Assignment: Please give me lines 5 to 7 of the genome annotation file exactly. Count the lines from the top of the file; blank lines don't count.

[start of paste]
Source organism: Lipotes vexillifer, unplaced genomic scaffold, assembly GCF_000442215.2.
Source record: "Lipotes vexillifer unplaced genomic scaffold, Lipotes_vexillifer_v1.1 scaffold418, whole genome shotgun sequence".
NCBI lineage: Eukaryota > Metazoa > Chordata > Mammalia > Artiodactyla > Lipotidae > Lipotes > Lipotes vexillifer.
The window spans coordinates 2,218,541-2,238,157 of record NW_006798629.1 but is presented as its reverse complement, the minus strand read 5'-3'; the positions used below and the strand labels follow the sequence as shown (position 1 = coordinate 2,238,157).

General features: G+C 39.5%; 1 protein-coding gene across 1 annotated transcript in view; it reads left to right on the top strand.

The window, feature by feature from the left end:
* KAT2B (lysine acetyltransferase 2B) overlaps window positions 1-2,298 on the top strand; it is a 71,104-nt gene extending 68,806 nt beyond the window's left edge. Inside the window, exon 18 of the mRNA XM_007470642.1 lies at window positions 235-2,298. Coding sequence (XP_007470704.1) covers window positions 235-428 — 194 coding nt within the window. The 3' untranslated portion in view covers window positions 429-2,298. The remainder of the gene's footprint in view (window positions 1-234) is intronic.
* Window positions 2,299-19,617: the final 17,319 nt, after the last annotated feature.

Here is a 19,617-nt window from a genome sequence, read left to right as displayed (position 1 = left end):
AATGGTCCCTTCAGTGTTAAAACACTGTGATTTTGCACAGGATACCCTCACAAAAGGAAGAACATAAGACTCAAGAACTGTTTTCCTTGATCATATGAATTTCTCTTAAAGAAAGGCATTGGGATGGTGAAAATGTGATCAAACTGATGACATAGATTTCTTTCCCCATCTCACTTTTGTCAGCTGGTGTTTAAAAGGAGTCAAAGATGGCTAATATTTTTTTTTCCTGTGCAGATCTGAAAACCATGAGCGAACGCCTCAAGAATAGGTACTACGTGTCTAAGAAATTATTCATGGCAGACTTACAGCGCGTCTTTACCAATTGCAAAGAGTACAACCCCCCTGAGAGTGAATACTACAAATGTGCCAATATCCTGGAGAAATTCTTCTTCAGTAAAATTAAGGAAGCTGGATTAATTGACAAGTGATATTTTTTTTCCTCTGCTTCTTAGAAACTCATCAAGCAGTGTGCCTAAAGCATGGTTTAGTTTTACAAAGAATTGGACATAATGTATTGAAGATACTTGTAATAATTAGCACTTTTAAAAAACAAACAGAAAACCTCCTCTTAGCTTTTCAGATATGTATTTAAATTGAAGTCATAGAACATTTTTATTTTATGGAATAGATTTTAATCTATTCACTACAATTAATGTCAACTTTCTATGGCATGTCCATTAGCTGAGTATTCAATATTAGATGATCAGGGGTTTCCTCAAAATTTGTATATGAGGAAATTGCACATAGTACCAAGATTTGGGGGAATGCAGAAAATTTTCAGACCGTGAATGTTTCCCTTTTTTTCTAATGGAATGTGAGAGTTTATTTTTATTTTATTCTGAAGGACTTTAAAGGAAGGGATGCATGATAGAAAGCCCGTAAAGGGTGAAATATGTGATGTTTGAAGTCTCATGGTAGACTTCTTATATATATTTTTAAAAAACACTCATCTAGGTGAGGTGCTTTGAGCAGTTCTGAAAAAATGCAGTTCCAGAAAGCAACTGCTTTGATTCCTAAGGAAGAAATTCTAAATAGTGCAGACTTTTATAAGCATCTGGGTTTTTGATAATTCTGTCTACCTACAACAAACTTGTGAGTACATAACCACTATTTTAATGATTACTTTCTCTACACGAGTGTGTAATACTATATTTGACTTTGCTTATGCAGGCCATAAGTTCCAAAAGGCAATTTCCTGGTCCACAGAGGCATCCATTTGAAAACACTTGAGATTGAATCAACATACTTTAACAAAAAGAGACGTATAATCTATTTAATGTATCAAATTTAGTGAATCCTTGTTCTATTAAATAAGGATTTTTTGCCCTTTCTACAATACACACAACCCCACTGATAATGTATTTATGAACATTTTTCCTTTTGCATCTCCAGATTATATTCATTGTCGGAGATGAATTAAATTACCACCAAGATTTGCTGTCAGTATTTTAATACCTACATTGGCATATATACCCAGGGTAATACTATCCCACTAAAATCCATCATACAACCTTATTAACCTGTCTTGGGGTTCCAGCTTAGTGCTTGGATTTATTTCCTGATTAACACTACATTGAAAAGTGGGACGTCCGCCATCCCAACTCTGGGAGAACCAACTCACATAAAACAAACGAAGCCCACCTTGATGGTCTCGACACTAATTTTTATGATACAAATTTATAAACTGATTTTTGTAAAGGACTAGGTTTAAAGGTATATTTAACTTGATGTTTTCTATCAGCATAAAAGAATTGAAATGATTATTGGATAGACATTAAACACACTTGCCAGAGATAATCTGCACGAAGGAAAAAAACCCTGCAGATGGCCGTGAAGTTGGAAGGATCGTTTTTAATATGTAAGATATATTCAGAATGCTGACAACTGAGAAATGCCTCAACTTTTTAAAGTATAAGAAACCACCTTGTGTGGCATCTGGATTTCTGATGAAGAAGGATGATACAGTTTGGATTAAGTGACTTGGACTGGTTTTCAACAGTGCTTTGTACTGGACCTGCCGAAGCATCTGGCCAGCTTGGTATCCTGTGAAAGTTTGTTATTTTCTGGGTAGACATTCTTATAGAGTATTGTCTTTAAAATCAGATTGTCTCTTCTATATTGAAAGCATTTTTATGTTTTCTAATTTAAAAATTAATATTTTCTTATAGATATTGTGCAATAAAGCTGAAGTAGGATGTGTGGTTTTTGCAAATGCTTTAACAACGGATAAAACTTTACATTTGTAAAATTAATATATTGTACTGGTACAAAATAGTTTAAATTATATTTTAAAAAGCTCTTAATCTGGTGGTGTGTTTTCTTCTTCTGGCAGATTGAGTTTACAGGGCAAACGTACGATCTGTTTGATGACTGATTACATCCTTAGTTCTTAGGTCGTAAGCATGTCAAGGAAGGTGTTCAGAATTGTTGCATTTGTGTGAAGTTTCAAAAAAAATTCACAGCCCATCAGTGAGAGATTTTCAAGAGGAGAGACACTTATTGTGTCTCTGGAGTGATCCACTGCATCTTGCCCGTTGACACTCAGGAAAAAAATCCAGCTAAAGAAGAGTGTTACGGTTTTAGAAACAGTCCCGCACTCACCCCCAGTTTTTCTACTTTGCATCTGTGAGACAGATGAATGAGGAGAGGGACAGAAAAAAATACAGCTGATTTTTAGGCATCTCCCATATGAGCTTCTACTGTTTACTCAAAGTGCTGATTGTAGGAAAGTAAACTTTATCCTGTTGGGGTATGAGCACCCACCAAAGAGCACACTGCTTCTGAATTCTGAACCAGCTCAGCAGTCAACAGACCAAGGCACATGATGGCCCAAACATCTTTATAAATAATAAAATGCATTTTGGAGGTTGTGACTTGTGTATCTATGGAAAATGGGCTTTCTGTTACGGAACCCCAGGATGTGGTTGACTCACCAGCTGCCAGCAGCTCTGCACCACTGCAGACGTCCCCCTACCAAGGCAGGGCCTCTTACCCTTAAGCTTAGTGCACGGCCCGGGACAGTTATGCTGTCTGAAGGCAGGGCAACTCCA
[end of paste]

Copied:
General features: G+C 39.5%; 1 protein-coding gene across 1 annotated transcript in view; it reads left to right on the top strand.

The window, feature by feature from the left end:
* KAT2B (lysine acetyltransferase 2B) overlaps window positions 1-2,298 on the top strand; it is a 71,104-nt gene extending 68,806 nt beyond the window's left edge. Inside the window, exon 18 of the mRNA XM_007470642.1 lies at window positions 235-2,298. Coding sequence (XP_007470704.1) covers window positions 235-428 — 194 coding nt within the window. The 3' untranslated portion in view covers window positions 429-2,298. The remainder of the gene's footprint in view (window positions 1-234) is intronic.